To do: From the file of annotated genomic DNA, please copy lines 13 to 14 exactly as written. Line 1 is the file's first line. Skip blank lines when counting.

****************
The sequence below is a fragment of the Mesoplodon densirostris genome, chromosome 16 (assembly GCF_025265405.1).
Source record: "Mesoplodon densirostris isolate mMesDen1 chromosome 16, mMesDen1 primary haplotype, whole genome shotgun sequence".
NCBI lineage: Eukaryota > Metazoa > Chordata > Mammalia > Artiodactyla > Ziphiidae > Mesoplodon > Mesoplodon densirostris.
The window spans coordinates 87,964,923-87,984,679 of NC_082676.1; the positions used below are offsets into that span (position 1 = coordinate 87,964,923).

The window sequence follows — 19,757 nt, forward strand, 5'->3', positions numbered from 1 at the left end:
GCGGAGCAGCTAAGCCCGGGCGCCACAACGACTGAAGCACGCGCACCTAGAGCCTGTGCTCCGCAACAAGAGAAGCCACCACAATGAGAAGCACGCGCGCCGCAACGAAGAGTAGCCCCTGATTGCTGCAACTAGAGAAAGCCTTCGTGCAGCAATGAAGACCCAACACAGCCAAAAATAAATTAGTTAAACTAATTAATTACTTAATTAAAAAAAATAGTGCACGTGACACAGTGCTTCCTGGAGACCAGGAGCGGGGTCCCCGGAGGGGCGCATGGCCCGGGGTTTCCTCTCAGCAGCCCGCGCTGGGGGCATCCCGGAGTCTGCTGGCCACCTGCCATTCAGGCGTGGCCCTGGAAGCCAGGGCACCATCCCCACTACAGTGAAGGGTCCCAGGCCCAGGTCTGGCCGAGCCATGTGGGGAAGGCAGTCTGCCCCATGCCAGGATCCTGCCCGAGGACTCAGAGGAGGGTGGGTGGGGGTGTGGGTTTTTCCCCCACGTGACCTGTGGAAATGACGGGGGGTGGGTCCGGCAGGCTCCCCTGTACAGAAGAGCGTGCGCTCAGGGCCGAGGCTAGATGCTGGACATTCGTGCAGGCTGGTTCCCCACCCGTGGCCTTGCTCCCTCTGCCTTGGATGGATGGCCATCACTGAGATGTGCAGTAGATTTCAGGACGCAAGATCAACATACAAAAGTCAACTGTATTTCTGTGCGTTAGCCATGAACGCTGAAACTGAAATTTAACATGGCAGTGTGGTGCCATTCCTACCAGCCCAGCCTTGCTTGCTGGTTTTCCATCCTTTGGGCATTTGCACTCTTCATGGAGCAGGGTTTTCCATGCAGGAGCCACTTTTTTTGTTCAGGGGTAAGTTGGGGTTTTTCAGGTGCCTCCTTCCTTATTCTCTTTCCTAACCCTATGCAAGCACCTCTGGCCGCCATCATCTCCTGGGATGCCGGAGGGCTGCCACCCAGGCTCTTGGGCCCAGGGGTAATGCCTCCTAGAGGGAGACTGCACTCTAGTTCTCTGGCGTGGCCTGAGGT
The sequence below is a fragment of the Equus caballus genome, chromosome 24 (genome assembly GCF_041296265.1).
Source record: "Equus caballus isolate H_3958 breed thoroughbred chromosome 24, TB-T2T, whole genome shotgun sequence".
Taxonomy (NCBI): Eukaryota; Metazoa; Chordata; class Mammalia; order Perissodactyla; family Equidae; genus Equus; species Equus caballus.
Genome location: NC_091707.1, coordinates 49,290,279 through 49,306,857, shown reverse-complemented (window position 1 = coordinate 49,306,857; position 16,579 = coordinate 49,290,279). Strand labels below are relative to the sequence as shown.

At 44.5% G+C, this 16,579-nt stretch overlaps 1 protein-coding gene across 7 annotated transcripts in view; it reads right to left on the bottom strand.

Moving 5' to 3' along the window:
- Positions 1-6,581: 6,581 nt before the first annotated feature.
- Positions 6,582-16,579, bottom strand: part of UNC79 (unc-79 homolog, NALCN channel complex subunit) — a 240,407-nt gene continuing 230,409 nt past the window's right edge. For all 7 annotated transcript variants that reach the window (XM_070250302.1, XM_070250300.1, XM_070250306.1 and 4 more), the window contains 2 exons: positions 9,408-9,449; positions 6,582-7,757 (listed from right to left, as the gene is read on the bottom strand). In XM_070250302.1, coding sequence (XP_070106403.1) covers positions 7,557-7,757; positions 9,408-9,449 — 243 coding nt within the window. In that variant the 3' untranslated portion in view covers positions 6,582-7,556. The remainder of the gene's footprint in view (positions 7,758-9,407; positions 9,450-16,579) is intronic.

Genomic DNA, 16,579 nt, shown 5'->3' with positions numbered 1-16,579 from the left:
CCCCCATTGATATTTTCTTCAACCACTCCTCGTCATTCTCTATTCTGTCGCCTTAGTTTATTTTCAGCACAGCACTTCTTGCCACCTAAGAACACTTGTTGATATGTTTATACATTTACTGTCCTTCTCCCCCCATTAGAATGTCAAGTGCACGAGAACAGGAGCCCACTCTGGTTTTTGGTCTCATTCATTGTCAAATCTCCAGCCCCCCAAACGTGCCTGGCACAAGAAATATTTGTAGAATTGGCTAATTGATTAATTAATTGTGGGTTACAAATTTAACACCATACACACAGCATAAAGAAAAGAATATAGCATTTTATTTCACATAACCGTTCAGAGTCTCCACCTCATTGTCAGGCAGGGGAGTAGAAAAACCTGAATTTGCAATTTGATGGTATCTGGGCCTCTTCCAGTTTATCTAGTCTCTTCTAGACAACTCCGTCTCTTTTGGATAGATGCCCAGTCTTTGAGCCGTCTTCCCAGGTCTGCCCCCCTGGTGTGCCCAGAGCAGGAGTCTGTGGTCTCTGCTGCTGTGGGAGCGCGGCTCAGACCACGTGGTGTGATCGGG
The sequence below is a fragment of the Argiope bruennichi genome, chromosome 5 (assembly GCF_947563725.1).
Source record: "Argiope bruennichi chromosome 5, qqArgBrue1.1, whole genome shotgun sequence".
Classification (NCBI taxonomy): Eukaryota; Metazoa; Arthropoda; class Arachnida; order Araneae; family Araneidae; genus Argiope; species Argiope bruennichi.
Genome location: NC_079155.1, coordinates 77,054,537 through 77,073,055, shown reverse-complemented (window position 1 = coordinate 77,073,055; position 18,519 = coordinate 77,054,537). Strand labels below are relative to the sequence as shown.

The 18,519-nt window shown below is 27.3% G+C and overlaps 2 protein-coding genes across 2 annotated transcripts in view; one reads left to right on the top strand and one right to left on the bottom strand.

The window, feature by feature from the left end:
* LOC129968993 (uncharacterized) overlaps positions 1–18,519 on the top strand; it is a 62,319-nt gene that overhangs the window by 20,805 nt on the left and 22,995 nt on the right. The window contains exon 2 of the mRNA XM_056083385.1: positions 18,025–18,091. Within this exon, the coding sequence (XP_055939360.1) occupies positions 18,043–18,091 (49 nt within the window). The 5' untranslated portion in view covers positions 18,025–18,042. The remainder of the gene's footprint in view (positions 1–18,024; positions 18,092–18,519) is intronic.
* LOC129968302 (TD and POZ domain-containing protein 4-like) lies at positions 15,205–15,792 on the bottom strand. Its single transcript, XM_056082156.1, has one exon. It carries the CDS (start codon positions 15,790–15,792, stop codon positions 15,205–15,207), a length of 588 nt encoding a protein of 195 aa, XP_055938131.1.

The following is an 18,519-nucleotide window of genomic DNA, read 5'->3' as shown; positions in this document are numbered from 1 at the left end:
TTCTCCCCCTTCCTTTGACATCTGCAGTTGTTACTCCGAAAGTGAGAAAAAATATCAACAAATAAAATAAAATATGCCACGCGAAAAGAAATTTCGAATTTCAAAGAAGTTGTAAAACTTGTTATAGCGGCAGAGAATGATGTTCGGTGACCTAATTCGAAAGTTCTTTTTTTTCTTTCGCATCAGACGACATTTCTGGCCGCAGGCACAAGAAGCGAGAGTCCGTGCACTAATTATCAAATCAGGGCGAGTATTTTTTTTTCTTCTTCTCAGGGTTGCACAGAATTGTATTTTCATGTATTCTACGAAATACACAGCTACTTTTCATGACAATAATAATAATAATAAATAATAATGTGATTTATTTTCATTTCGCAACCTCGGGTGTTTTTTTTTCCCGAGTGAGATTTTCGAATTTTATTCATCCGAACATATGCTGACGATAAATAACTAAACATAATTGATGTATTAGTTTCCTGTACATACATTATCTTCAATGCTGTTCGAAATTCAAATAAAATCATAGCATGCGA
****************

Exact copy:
- Positions 1-6,581: 6,581 nt before the first annotated feature.
- Positions 6,582-16,579, bottom strand: part of UNC79 (unc-79 homolog, NALCN channel complex subunit) — a 240,407-nt gene continuing 230,409 nt past the window's right edge. For all 7 annotated transcript variants that reach the window (XM_070250302.1, XM_070250300.1, XM_070250306.1 and 4 more), the window contains 2 exons: positions 9,408-9,449; positions 6,582-7,757 (listed from right to left, as the gene is read on the bottom strand). In XM_070250302.1, coding sequence (XP_070106403.1) covers positions 7,557-7,757; positions 9,408-9,449 — 243 coding nt within the window. In that variant the 3' untranslated portion in view covers positions 6,582-7,556. The remainder of the gene's footprint in view (positions 7,758-9,407; positions 9,450-16,579) is intronic.